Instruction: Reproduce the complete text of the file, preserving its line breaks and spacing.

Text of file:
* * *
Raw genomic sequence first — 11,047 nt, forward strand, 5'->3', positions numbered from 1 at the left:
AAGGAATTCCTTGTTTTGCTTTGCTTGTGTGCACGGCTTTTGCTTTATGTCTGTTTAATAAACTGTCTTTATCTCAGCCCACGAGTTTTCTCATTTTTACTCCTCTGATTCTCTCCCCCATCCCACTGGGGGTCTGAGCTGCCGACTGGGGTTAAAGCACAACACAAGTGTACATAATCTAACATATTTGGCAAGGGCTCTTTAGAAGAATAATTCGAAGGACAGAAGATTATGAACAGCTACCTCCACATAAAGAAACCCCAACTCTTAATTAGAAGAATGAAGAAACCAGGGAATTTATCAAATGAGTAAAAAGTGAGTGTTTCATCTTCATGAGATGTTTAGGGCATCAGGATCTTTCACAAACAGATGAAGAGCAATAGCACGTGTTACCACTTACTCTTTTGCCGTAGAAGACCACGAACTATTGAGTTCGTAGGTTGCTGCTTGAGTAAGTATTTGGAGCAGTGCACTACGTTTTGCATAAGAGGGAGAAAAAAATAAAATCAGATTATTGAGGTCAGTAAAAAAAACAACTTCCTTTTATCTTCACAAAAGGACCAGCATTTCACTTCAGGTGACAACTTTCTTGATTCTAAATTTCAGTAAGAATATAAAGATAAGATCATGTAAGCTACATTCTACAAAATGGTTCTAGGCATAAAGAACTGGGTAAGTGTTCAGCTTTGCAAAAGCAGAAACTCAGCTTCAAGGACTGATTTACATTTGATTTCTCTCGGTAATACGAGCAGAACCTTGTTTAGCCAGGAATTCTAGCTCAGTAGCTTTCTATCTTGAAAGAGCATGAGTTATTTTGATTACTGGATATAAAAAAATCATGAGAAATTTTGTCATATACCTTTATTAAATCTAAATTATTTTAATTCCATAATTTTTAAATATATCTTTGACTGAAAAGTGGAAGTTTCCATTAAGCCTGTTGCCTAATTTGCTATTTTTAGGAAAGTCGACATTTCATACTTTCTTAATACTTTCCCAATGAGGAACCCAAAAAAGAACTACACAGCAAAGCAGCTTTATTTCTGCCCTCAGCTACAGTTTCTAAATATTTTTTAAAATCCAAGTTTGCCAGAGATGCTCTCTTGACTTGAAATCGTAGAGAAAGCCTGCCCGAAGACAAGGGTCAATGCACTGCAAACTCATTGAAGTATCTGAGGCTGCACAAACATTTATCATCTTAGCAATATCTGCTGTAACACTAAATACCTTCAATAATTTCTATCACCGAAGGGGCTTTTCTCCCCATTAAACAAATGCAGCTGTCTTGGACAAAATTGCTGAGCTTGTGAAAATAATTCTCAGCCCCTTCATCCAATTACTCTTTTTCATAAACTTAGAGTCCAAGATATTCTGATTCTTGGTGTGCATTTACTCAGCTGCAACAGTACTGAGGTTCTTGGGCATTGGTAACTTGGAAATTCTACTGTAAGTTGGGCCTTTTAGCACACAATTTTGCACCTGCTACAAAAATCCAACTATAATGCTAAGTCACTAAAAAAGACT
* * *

Raw genomic sequence first — 11,047 nt, forward strand, 5'->3', positions numbered from 1 at the left:
AAGGAATTCCTTGTTTTGCTTTGCTTGTGTGCACGGCTTTTGCTTTATGTCTGTTTAATAAACTGTCTTTATCTCAGCCCACGAGTTTTCTCATTTTTACTCCTCTGATTCTCTCCCCCATCCCACTGGGGGTCTGAGCTGCCGACTGGGGTTAAAGCACAACACAAGTGTACATAATCTAACATATTTGGCAAGGGCTCTTTAGAAGAATAATTCGAAGGACAGAAGATTATGAACAGCTACCTCCACATAAAGAAACCCCAACTCTTAATTAGAAGAATGAAGAAACCAGGGAATTTATCAAATGAGTAAAAAGTGAGTGTTTCATCTTCATGAGATGTTTAGGGCATCAGGATCTTTCACAAACAGATGAAGAGCAATAGCACGTGTTACCACTTACTCTTTTGCCGTAGAAGACCACGAACTATTGAGTTCGTAGGTTGCTGCTTGAGTAAGTATTTGGAGCAGTGCACTACGTTTTGCATAAGAGGGAGAAAAAAATAAAATCAGATTATTGAGGTCAGTAAAAAAAACAACTTCCTTTTATCTTCACAAAAGGACCAGCATTTCACTTCAGGTGACAACTTTCTTGATTCTAAATTTCAGTAAGAATATAAAGATAAGATCATGTAAGCTACATTCTACAAAATGGTTCTAGGCATAAAGAACTGGGTAAGTGTTCAGCTTTGCAAAAGCAGAAACTCAGCTTCAAGGACTGATTTACATTTGATTTCTCTCGGTAATACGAGCAGAACCTTGTTTAGCCAGGAATTCTAGCTCAGTAGCTTTCTATCTTGAAAGAGCATGAGTTATTTTGATTACTGGATATAAAAAAATCATGAGAAATTTTGTCATATACCTTTATTAAATCTAAATTATTTTAATTCCATAATTTTTAAATATATCTTTGACTGAAAAGTGGAAGTTTCCATTAAGCCTGTTGCCTAATTTGCTATTTTTAGGAAAGTCGACATTTCATACTTTCTTAATACTTTCCCAATGAGGAACCCAAAAAAGAACTACACAGCAAAGCAGCTTTATTTCTGCCCTCAGCTACAGTTTCTAAATATTTTTTAAAATCCAAGTTTGCCAGAGATGCTCTCTTGACTTGAAATCGTAGAGAAAGCCTGCCCGAAGACAAGGGTCAATGCACTGCAAACTCATTGAAGTATCTGAGGCTGCACAAACATTTATCATCTTAGCAATATCTGCTGTAACACTAAATACCTTCAATAATTTCTATCACCGAAGGGGCTTTTCTCCCCATTAAACAAATGCAGCTGTCTTGGACAAAATTGCTGAGCTTGTGAAAATAATTCTCAGCCCCTTCATCCAATTACTCTTTTTCATAAACTTAGAGTCCAAGATATTCTGATTCTTGGTGTGCATTTACTCAGCTGCAACAGTACTGAGGTTCTTGGGCATTGGTAACTTGGAAATTCTACTGTAAGTTGGGCCTTTTAGCACACAATTTTGCACCTGCTACAAAAATCCAACTATAATGCTAAGTCACTAAAAAAGACT